Consumers Energy spokeswoman Katelyn Carey said in a statement: “Consumers Energy remains committed to developing cost-effective solar and other renewable energy projects in Michigan. Consumers Energy remains committed to develop more renewable energy to meet the interest of households and businesses that want to be powered by increasingly clean energy that is safe, affordable and reliable.”

Critics say Consumers may support a larger renewable portfolio, but the company wants to own it rather than purchase it. “I think this is a response by the company to the potential for competition,” Kearney said.

No capacity needed

Consumers’ position that it doesn’t need new capacity for 10 years came as a surprise to some. In testimony with the MPSC, Consumers said it plans to build more wind and solar projects in the next 10 years to comply with a 15 percent by 2021 renewable energy standard passed by the Legislature in 2016. This includes a 6 MW expansion of the company’s Solar Gardens program and 525 MW of new wind within the next five years. The company also plans to build 100 MW of new solar by 2025.

“We think that can be done cheaper and is demonstrated in applications from us and other companies to the utility,” Borgia said.

Consumers said multiple factors changed its outlook, including the performance of demand response and energy efficiency programs and the extension of existing PURPA contracts. Based on Consumers’ “current electric generation and load reduction resources” available, the company “has no need for additional capacity for the next 10 years,” the company said in its Dec. 20 filing.

If regulators agree with Consumers, the utility would pay avoided costs set at the Midcontinent Independent System Operator (MISO) “planning resource auction” rate, which is far below the avoided cost rate set in November. Consumers has also asked that “its capacity position be reexamined” after it files long-term portfolio plans this year.

PURPA in Congress

Meanwhile, Rep. Tim Walberg, a Republican from Michigan’s 7th District, introduced a bill in December that critics say would gut the 40-year-old PURPA law. Walberg’s PURPA Modernization Act would, among other things, remove the mandatory purchasing requirement for utilities.

When introducing the bill in November, Walberg said the “commonsense reforms” would help reduce utility bills. His press release included a statement by Consumers President and CEO Patti Poppe in support of the bill. She echoed Walberg’s need to keep energy costs affordable for ratepayers “while ensuring a clean energy future.”

Consumers says its existing PURPA contracts — which have been in place for decades in some cases — don’t reflect current market prices for energy. Poppe said the company’s existing PURPA contracts are 30 to 50 percent above market value, amounting to $300 million in costs to ratepayers over the past 10 years. Walberg’s bill, she added, “will have an added bonus of attracting new jobs and businesses to our great state.”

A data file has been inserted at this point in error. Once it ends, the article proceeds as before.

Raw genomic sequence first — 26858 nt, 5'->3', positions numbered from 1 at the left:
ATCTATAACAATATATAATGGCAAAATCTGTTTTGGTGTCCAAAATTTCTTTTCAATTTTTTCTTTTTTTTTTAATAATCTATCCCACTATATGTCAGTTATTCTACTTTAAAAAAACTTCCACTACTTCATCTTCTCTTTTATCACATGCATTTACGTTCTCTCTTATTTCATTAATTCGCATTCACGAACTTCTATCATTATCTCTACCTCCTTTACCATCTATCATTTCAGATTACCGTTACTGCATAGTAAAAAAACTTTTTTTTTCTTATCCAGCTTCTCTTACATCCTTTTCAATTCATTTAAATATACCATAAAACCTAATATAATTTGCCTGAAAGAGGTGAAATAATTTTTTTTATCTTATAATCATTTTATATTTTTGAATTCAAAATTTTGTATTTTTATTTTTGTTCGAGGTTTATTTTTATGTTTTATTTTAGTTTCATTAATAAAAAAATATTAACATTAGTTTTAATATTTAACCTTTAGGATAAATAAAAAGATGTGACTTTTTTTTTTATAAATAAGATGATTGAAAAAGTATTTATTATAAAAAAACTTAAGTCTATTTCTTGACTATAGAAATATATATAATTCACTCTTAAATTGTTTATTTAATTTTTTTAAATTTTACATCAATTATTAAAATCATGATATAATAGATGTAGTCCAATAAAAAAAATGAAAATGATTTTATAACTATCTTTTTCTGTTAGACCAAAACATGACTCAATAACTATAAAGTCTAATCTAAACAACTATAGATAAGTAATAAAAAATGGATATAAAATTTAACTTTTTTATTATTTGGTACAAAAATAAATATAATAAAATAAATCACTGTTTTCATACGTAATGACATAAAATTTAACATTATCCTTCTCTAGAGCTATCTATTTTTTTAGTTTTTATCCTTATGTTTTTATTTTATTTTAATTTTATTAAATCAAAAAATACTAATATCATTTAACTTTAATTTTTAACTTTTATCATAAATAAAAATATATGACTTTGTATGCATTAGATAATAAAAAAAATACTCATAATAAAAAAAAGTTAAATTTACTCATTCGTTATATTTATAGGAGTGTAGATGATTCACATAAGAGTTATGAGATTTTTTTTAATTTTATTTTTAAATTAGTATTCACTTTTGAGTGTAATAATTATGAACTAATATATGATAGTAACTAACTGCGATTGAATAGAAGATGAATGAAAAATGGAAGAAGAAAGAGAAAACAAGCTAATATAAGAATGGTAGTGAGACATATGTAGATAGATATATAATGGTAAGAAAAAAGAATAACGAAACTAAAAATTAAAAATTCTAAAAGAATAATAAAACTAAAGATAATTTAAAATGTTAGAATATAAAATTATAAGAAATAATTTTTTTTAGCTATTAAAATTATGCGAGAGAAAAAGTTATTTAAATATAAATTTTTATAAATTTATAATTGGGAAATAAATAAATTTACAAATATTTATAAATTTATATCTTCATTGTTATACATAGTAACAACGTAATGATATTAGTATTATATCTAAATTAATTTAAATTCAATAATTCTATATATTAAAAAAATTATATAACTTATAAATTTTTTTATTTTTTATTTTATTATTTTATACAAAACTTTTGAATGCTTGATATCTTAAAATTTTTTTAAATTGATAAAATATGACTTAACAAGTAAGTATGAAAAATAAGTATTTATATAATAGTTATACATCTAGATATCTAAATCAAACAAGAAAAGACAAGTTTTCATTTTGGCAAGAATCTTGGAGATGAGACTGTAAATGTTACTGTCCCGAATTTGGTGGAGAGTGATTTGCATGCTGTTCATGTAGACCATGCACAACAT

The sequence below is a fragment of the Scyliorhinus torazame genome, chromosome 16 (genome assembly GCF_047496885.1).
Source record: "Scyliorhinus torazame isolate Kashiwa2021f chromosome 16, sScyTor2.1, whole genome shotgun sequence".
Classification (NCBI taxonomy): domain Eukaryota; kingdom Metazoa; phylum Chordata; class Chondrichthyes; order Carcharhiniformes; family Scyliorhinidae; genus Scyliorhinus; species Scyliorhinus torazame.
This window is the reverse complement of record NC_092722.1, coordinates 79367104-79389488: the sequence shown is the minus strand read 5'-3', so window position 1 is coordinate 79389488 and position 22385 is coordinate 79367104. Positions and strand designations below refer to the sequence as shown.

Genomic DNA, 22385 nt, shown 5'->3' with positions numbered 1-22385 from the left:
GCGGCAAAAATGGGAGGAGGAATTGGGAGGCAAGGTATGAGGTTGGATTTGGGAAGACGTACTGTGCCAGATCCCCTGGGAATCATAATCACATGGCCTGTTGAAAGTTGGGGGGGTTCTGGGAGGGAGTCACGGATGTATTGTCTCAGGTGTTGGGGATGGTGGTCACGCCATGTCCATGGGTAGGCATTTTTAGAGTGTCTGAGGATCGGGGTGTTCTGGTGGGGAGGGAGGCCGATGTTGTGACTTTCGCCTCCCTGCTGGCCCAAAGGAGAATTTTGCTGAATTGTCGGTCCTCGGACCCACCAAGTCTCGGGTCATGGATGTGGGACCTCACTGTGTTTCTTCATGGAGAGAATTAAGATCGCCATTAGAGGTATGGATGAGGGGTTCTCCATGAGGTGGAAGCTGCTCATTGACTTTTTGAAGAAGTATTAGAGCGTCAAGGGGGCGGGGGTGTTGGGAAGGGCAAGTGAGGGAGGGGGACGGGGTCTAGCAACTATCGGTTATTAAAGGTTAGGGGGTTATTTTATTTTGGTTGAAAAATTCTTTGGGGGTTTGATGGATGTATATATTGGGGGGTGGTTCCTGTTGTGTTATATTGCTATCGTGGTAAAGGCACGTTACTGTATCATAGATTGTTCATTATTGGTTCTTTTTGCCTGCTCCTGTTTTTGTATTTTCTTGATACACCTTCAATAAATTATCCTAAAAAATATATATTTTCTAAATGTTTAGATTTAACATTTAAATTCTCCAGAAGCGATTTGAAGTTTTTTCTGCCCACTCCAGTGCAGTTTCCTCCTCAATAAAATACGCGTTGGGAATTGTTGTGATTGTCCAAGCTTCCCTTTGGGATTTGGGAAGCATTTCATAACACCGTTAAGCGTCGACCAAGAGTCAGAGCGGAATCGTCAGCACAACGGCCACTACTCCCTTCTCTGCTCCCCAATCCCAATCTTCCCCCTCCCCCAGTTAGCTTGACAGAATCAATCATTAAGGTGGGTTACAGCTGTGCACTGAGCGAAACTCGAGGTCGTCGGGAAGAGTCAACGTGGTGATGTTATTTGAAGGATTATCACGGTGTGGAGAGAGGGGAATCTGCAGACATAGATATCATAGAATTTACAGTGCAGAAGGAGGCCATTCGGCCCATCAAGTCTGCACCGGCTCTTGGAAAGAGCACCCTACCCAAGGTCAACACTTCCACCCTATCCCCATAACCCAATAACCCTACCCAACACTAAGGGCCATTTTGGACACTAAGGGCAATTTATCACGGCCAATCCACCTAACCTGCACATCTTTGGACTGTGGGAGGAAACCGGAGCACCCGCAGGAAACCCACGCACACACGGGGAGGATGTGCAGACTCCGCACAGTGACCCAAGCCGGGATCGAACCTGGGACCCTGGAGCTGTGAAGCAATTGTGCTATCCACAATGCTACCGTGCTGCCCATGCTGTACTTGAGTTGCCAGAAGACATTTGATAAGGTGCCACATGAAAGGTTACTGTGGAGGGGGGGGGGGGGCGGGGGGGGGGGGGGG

Independent producers dispute these claims, saying the bill would stifle third-party development. Also, critics said the point of PURPA contracts is for utilities to buy clean energy at rates cheaper than what it would cost the utility to develop itself.

Rich Vander Veen’s father, former Congressman Richard Vander Veen of Grand Rapids, helped write the original PURPA bill in the 1970s. Today Rich Vander Veen is an Upper Peninsula-based developer with projects in the works across the state. He said he has not been directly affected by the PURPA delay in Michigan. However, he is more concerned about Walberg’s bill at the federal level.

“The whole idea (of PURPA) was to find a way to encourage entrepreneurship and innovative technologies that would be part of the future of how we make and use power in this country,” Vander Veen said. “If it’s a sound project that has earned community support … it ought to be part of the portfolio.”

Walberg’s effort to “water it down” is “disingenuous at best,” he said. “If it’s passed, it basically ends PURPA.”

Meanwhile, stakeholders involved with the Consumers case are hoping for swift action from state regulators.

“It’s very difficult for companies to come forward when there is so much regulatory uncertainty,” Kearney, of ELPC, said. “We’re at a pivot-point in Michigan, transitioning from fossil fuels to more renewable energy. That’s the market we should be fostering.”

Avatar photo

Andy Balaskovitz

Andy compiles the Midwest Energy News digest and was a journalism fellow for Midwest Energy News from 2014-2020. He is managing editor of MiBiz in Grand Rapids, Michigan, and was formerly a reporter and editor at City Pulse, Lansing’s alternative newsweekly.